|Volume 48 Number 1, February 3, 2018||ARCHIVE||HOME||JBCENTRE||SUBSCRIBE|
The annual Anglo-French summit meeting took place on January 18 with a high-level meeting at the Royal Military Academy, Sandhurst between Prime Minister Theresa May and President Macron. Although the summit's agenda was presented as wide-ranging, it was evident that increasing military activity and what is referred to as security co-operation was at the heart of the meeting. What was particularly evident, was increasing intervention in the affairs of African countries by France and Britain both to prevent what is described as the threat of "Islamist-terrorism" in the Sahel and to establish the borders of the EU firmly in that region allegedly to control the flow of migrants to Europe and prevent modern forms of slavery.
Ostensibly for these purposes the government announced that it was deploying three Chinook helicopters to Mali, where the French army has been engaged in what it claims are counter-terrorism activities since at least 2012. The French mission, known as Operation Berkhane, is based in Chad and has involved over 4,000 French troops as well as air support deployed in Chad, Mali, Burkina Faso, Mauritania and Niger, which are all former French colonies. According to the French government Berkhane was established primarily in the interests of France and Europe not those of Africa. The British government has also been contributing to this activity since at least 2016 when Defence Secretary Michael Fallon announced that the RAF would routinely airlift French troops in the region. The US army also has troops and special forces in neighbouring Niger, as well as Burkina Faso and Cameroon. Amongst other things, the US military is involved in regular drone surveillance of Mali from its base in Niger. The US military have been engaged in what they refer to as counter-terrorism activities in the area even before the French, indeed from 2002 even before there was any evidence of "terrorist" activity.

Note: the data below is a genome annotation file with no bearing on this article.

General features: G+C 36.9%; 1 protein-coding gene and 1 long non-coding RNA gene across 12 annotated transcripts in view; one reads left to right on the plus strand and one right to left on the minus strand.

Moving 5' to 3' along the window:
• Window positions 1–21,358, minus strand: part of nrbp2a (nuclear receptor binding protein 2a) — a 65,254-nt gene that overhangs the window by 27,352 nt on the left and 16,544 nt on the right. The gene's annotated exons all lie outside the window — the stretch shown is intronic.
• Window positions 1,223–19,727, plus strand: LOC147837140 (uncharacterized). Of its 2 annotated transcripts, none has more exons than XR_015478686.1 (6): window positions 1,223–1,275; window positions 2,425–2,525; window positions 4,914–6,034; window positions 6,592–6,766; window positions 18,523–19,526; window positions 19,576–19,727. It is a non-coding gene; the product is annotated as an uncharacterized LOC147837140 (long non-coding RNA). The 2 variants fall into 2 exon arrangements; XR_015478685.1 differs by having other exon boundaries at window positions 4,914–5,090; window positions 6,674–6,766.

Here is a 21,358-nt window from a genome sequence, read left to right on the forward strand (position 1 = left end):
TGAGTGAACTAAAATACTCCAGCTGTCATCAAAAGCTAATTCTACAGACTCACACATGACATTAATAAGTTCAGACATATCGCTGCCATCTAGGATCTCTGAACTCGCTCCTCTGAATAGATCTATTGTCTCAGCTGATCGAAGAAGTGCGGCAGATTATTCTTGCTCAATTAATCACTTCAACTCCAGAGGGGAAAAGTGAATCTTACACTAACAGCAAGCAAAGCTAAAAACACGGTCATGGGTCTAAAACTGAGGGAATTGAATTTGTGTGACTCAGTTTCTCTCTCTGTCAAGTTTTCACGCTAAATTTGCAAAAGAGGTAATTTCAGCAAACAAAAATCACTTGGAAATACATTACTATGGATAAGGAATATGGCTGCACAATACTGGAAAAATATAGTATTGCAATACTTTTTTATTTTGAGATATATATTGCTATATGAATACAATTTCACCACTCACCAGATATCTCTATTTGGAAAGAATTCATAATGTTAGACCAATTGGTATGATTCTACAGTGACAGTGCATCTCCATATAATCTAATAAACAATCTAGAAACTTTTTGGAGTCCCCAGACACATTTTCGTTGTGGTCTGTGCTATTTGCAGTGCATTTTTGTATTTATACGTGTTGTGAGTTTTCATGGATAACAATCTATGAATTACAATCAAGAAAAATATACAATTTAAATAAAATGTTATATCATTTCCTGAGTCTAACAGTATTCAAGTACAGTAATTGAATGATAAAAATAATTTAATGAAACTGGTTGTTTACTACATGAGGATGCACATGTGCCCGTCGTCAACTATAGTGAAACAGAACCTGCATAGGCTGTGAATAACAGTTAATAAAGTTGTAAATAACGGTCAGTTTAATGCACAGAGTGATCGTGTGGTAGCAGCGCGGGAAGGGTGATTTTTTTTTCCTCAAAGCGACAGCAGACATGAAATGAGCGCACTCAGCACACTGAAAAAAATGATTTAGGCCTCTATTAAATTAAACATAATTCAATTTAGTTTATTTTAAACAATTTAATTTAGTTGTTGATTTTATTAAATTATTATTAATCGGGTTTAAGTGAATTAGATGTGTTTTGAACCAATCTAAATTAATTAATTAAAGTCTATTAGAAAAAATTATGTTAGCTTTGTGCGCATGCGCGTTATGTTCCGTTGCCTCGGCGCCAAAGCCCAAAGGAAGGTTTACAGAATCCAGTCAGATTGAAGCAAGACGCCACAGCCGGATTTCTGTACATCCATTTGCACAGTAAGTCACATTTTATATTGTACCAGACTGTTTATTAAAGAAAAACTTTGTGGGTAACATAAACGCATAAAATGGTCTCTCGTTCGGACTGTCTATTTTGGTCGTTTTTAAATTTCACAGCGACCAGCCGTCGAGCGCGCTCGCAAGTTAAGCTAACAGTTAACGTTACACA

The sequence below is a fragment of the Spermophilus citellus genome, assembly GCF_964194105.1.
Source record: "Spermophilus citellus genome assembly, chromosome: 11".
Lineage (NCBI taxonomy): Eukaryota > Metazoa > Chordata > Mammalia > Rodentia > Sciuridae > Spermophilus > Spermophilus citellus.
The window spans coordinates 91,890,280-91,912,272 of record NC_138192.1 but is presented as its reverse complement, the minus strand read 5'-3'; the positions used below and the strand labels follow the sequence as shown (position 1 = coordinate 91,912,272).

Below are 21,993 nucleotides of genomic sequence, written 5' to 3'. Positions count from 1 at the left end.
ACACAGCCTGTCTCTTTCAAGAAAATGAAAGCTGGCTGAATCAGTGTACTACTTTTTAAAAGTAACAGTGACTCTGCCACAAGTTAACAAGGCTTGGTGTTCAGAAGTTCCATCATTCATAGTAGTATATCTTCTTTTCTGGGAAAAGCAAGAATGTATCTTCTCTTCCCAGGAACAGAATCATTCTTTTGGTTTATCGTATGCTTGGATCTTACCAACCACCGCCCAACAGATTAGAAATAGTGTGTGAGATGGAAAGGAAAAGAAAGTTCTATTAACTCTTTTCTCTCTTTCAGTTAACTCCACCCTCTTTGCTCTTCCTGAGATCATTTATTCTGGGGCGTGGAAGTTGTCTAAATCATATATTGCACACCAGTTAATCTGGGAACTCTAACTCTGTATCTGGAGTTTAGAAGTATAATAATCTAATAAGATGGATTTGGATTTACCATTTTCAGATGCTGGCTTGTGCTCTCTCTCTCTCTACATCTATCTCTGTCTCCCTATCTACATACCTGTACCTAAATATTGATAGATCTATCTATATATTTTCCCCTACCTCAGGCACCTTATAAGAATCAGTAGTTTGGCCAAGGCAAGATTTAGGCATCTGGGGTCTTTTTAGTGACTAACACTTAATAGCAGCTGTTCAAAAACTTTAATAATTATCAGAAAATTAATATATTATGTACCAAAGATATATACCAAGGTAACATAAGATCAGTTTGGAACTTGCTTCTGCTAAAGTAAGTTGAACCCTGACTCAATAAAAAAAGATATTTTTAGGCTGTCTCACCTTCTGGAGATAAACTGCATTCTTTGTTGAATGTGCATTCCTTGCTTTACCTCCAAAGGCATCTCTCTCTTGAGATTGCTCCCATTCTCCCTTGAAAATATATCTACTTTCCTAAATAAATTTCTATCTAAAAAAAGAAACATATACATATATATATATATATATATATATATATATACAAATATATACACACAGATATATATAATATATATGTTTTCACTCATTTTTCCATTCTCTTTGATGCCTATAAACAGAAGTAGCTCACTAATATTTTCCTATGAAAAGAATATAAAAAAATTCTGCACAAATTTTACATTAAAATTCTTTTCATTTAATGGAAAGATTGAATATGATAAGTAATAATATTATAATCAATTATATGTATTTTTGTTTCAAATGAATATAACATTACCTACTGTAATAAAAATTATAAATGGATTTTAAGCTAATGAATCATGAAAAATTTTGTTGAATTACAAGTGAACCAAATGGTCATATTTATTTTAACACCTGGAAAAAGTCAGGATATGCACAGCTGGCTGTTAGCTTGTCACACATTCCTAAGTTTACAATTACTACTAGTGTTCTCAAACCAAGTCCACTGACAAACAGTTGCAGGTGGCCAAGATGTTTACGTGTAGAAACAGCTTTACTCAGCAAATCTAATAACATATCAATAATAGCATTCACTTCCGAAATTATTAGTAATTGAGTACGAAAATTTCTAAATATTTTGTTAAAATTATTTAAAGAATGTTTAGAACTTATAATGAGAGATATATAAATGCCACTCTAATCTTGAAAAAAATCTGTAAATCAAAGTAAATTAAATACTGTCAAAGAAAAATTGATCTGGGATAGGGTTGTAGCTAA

These military activities have been stepped up following the military intervention in Libya by the Anglo-French coalition and other NATO powers in 2011. Since that time, the country has been in a state of almost total anarchy, with rival governments and militias vying for power, and parts of the country in the hands of so-called Islamic State and other sinister organisations, the very forces that were supported and financed by the NATO powers with the aim of regime-change in Libya. The neighbouring countries and the entire Sahel has also become affected by similar instability, which has contributed to the problems of mass migration, people trafficking and a modern slave trade throughout the entire region. It is allegedly to counter these problems created by military intervention that the governments of Britain and France are engaged in more military intervention.
These military activities exist alongside the EUCAP Sahel Niger mission, part of the EU Common Security and Defence Policy (CSDP), begun in 2012 to allegedly give "security" advice to the government of Niger. Already over 120 representatives of European security forces and justice departments are deployed in Niamey, the country's capital. Since 2014 EUCAP personnel have also been deployed in central Niger, specifically to deal with migration and other perceived threats to Europe and in regular liaison with other CSDP missions including EUCAP Sahel Mali, the EU Training Mission in Mali, UN Multidimensional Integrated Stabilization Mission in Mali (MINUSMA) and the EU Border Assistance Mission (EUBAM) Libya, which "supports the Libyan authorities in developing border management and security". In addition, the French government and the EU have also been organising and funding the so-called G5 Sahel Joint Force, launched in 2017 and comprising military forces from the five African countries in the Sahel, which is also to be deployed throughout the region.